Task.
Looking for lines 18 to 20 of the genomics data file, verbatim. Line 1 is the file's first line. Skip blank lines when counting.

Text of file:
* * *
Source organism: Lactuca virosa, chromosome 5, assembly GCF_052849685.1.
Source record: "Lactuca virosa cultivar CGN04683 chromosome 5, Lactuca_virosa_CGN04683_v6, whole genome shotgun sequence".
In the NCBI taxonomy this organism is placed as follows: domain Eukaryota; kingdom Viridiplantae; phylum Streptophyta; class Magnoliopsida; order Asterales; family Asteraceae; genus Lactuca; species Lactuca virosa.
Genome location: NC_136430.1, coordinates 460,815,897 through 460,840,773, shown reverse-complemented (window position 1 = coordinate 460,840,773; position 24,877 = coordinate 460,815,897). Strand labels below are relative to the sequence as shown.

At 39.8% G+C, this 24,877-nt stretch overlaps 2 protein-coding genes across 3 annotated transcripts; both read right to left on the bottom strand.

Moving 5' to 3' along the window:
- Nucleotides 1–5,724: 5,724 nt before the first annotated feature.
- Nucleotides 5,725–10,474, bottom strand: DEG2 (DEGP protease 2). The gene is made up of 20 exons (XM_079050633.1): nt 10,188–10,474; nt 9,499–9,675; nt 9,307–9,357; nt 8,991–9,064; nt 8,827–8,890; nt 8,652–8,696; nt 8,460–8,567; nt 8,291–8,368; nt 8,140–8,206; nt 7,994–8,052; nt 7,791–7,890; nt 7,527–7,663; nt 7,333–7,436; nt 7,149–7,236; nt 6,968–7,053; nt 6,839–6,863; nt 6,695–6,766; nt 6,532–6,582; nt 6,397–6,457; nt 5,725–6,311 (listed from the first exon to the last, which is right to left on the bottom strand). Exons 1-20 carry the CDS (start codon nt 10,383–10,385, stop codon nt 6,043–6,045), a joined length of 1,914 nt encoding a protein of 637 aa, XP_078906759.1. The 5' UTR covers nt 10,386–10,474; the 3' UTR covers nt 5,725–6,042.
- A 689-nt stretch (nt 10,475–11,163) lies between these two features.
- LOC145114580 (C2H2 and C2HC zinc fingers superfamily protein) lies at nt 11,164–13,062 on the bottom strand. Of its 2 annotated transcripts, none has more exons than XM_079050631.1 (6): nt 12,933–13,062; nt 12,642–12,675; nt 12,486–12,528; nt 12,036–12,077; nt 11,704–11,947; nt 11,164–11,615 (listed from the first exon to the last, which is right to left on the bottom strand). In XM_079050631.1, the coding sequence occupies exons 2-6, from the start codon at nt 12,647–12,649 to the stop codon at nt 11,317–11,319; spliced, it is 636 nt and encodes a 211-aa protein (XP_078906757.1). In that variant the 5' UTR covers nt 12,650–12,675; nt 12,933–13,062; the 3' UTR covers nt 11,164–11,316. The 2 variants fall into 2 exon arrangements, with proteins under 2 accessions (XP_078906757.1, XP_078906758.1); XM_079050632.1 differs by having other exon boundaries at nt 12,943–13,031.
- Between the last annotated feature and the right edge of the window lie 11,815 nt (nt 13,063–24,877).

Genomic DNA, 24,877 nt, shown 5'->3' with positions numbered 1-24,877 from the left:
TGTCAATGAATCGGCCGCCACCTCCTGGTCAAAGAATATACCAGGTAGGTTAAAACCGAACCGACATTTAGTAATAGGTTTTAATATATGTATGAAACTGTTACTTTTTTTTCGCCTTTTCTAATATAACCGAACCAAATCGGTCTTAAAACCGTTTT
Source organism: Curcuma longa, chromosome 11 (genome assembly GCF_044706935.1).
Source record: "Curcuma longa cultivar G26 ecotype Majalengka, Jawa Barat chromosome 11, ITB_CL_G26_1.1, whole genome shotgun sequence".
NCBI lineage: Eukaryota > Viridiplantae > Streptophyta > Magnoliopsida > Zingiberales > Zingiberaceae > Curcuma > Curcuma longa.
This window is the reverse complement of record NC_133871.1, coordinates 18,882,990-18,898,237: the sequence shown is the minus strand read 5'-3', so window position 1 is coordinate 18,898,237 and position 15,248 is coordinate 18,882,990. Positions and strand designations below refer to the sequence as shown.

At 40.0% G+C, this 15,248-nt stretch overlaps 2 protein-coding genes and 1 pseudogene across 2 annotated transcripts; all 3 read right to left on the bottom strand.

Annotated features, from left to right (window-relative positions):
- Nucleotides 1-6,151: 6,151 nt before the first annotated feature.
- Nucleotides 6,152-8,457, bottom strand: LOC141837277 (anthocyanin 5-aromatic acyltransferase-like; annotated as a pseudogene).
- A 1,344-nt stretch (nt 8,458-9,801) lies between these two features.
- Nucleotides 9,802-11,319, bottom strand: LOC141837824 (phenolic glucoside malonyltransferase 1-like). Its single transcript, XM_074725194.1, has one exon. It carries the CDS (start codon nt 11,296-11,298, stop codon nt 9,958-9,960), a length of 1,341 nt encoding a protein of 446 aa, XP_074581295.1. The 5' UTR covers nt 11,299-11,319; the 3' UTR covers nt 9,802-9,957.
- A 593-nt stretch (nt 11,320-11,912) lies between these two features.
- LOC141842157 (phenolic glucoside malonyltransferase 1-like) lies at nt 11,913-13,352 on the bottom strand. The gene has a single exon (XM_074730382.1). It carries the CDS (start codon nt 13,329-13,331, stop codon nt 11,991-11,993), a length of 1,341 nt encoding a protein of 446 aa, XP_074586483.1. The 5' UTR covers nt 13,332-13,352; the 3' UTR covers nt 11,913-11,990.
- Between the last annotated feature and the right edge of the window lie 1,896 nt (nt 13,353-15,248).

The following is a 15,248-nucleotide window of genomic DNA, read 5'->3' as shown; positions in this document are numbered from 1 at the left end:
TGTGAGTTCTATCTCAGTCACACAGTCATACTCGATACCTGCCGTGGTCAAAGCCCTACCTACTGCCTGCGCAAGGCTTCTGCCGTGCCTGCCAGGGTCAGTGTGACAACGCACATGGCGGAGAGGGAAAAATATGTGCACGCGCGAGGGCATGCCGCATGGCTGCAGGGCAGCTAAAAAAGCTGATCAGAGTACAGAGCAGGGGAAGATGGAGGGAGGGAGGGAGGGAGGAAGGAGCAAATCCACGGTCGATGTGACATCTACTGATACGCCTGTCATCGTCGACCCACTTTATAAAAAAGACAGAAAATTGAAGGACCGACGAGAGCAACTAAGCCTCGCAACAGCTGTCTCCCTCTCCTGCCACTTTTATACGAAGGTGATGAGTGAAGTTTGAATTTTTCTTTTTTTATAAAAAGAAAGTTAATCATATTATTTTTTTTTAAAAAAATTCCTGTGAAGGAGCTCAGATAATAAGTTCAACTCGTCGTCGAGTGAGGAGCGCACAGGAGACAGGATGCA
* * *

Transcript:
At 40.0% G+C, this 15,248-nt stretch overlaps 2 protein-coding genes and 1 pseudogene across 2 annotated transcripts; all 3 read right to left on the bottom strand.

Annotated features, from left to right (window-relative positions):
- Nucleotides 1-6,151: 6,151 nt before the first annotated feature.